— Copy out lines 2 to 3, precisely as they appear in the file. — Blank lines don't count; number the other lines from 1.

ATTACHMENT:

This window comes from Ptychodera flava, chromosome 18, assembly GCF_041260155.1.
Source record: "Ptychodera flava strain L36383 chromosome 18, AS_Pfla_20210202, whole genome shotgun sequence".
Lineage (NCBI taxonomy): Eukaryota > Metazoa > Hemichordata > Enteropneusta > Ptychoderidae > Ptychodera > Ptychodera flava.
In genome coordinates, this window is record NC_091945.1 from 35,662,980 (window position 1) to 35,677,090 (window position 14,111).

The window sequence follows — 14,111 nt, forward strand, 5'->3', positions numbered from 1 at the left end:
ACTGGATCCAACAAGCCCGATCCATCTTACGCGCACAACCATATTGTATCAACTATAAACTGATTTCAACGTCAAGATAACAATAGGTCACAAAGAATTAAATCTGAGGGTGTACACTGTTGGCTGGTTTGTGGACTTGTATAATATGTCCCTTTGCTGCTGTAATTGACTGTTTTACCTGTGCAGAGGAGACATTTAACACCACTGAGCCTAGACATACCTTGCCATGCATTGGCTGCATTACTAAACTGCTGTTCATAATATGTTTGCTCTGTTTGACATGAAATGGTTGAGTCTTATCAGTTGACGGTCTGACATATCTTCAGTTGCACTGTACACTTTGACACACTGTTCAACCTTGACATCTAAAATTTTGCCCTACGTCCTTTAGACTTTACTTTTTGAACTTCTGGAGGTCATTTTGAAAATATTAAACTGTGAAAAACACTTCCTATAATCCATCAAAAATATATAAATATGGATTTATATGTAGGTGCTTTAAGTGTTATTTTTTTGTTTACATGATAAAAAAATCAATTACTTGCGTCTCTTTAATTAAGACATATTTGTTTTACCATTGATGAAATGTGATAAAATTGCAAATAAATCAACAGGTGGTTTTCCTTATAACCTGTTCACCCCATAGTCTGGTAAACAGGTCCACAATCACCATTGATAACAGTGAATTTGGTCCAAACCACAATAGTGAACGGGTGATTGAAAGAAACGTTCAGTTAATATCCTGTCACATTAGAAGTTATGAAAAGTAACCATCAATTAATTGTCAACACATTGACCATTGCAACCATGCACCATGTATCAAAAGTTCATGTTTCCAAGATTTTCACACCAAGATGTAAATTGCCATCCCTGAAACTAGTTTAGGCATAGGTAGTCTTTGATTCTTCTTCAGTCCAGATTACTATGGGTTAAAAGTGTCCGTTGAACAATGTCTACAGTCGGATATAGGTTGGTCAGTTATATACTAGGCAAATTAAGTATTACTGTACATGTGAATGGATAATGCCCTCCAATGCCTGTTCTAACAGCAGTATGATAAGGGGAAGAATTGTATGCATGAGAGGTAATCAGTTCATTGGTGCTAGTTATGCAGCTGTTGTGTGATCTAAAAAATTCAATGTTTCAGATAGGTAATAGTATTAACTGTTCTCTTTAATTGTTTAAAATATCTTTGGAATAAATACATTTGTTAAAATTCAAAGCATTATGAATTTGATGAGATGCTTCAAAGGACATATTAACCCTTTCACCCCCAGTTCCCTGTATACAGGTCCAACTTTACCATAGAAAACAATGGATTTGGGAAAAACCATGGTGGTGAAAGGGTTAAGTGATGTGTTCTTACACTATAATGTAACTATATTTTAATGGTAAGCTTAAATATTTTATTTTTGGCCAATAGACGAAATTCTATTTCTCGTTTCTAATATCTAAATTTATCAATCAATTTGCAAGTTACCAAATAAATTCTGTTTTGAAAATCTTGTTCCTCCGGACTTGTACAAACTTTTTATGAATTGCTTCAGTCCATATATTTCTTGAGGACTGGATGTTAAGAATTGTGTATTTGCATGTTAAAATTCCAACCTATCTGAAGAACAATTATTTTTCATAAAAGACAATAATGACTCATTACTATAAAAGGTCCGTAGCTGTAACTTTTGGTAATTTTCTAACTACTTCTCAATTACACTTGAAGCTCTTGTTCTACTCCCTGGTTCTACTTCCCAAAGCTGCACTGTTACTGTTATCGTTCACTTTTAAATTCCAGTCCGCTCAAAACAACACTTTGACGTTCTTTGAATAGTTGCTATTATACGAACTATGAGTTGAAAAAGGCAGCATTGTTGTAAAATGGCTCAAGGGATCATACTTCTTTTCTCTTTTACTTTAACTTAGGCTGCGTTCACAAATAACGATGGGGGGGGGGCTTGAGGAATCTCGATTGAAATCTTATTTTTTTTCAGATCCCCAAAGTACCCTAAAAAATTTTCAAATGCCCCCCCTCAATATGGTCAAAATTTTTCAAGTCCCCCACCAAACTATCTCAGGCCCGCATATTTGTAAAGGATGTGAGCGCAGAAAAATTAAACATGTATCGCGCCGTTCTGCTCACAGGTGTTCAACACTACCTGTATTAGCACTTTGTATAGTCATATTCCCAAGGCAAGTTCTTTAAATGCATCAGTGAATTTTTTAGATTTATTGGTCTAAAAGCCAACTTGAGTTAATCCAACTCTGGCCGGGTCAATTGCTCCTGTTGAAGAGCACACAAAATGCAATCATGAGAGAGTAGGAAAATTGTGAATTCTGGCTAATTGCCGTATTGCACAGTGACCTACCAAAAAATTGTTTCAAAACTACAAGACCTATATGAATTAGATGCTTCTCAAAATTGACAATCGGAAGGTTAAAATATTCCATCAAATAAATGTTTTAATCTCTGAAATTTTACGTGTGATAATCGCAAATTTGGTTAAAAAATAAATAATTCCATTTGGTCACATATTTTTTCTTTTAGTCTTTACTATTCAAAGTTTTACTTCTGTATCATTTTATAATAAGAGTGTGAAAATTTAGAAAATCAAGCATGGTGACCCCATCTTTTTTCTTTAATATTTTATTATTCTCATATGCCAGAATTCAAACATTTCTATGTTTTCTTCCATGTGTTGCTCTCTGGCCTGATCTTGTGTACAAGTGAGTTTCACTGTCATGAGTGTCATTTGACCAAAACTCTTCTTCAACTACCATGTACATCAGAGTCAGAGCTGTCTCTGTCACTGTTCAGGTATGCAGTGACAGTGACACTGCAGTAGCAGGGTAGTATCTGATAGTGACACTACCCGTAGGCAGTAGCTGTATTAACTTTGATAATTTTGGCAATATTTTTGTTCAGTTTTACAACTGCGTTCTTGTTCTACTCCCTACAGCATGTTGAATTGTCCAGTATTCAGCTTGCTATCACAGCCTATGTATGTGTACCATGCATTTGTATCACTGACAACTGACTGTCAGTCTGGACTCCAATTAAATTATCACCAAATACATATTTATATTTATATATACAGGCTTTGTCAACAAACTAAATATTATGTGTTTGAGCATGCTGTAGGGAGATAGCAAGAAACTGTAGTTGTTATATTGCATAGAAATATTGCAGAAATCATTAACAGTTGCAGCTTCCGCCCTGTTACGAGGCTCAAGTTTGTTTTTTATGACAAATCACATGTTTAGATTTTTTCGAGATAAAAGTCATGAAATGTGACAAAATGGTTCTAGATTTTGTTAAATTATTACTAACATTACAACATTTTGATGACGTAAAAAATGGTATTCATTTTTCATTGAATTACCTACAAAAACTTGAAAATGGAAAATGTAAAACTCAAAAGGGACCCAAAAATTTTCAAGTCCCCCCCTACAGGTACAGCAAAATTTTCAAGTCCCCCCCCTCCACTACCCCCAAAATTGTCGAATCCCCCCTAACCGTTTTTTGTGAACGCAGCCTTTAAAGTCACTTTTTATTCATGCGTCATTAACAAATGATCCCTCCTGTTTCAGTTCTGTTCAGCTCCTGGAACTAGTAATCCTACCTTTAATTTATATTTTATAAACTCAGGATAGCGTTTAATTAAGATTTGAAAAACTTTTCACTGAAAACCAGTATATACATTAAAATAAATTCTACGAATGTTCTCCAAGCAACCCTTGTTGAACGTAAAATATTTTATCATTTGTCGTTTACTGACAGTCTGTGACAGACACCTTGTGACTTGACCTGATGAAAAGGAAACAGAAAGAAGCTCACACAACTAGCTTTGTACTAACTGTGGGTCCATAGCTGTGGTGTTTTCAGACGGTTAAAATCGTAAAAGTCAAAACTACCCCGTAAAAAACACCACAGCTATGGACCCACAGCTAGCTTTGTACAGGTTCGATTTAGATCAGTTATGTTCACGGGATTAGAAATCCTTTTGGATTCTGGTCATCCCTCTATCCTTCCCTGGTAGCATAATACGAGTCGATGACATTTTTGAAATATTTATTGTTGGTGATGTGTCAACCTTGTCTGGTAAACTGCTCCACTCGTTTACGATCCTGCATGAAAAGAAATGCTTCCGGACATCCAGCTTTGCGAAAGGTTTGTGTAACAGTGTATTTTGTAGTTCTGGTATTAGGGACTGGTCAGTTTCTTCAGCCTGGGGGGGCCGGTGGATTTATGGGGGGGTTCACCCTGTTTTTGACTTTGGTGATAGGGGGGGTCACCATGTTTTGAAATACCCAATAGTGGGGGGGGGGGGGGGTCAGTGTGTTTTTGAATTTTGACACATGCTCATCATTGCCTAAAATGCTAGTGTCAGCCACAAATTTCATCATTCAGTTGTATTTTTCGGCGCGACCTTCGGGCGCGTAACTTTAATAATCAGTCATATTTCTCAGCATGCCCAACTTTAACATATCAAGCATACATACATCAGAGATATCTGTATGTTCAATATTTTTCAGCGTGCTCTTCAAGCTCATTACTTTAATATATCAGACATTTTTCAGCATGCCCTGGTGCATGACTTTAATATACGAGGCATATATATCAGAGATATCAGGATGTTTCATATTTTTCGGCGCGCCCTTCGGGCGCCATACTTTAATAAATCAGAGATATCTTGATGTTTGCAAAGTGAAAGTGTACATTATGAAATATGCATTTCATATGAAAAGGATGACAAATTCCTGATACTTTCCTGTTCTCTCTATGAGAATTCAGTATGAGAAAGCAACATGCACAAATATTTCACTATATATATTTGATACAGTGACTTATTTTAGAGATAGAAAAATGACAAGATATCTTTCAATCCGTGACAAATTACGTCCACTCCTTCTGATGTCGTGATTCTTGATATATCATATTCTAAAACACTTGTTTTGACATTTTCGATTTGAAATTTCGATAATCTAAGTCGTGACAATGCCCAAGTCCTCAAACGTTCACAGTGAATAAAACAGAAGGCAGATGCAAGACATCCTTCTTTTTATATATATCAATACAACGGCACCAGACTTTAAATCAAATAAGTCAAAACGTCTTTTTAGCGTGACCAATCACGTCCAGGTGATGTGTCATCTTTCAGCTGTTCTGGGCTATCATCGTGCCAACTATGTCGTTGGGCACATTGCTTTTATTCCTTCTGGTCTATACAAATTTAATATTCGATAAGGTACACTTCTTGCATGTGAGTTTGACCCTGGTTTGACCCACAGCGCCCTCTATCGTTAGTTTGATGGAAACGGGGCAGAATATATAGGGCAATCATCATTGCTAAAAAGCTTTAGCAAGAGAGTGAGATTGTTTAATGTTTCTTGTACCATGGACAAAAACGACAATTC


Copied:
Source record: "Ptychodera flava strain L36383 chromosome 18, AS_Pfla_20210202, whole genome shotgun sequence".
Lineage (NCBI taxonomy): Eukaryota > Metazoa > Hemichordata > Enteropneusta > Ptychoderidae > Ptychodera > Ptychodera flava.